Robust safety evaluation is a cornerstone of any vaccine development and deployment program. There has been an increase in the number of studies evaluating the safety of currently recommended maternal vaccines, such as influenza and pertussis vaccines.6 Despite increased attention on the evaluation of safety of immunization in pregnancy, barriers remain. For example, a review commissioned by the World Health Organization highlighted the lack of standard definitions of outcomes, and standards for measurement of these outcomes, relevant to evaluation of vaccines in pregnancy.7 This lack of standardization poses a challenge for conduct of clinical trials, generalizability of safety data, and merging of large safety data sets. This last point is critical because large multilocation data sets could optimize the evaluation of rare but clinically important outcomes, such as microcephaly.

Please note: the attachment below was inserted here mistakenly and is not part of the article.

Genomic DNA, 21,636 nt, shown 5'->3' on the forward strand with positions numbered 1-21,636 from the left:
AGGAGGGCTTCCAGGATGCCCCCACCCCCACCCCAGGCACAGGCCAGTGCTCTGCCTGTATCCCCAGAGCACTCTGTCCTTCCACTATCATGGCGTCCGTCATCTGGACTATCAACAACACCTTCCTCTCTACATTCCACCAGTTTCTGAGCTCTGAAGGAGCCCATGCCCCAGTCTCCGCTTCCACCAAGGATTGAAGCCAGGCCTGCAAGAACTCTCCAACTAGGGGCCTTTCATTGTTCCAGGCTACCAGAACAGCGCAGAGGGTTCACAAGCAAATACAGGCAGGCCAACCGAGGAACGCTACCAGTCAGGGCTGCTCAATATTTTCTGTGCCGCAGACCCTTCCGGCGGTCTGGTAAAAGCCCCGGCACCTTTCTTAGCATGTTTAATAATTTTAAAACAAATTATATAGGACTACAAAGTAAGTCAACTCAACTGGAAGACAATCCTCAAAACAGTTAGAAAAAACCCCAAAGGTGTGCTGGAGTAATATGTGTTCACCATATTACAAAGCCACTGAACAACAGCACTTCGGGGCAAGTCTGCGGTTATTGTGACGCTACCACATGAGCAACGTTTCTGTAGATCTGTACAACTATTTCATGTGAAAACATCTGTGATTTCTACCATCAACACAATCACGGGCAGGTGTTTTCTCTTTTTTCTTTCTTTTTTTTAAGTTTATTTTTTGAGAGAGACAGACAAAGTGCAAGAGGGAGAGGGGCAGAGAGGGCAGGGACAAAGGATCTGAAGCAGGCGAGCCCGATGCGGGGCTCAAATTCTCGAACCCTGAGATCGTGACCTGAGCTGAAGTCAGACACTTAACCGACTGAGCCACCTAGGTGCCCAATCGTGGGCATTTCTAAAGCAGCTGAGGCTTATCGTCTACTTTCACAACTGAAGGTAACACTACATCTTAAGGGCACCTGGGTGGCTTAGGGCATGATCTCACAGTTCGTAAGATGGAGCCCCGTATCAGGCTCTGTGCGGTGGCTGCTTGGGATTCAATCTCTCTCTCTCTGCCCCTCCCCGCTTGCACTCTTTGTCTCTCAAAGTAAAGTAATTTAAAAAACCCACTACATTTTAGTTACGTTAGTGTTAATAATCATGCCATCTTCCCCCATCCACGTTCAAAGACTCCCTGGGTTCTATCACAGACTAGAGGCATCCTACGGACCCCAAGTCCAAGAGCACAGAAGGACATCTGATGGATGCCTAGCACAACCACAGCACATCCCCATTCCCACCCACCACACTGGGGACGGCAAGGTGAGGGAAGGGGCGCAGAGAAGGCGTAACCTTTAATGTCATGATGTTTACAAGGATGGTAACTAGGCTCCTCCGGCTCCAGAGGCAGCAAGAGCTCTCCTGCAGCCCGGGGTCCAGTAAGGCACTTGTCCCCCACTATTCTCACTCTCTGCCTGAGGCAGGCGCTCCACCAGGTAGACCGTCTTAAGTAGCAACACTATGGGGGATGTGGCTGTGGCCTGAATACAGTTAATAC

Moreover, safety assessment for pharmaceutical interventions against emerging public health threats requires real-time assessment of risk vs benefit. Baseline outcome rates are an essential input for such an assessment. The value of baseline rates was recognized during the H1N1 pandemic.8 Since then, there has been little progress in ascertaining baseline rates in different geographic locations of outcomes such as first trimester miscarriages. Ascertainment of baseline rates of outcomes is even more important when a disease emerges in the context of other infections (eg, malaria) that are associated with adverse birth outcomes.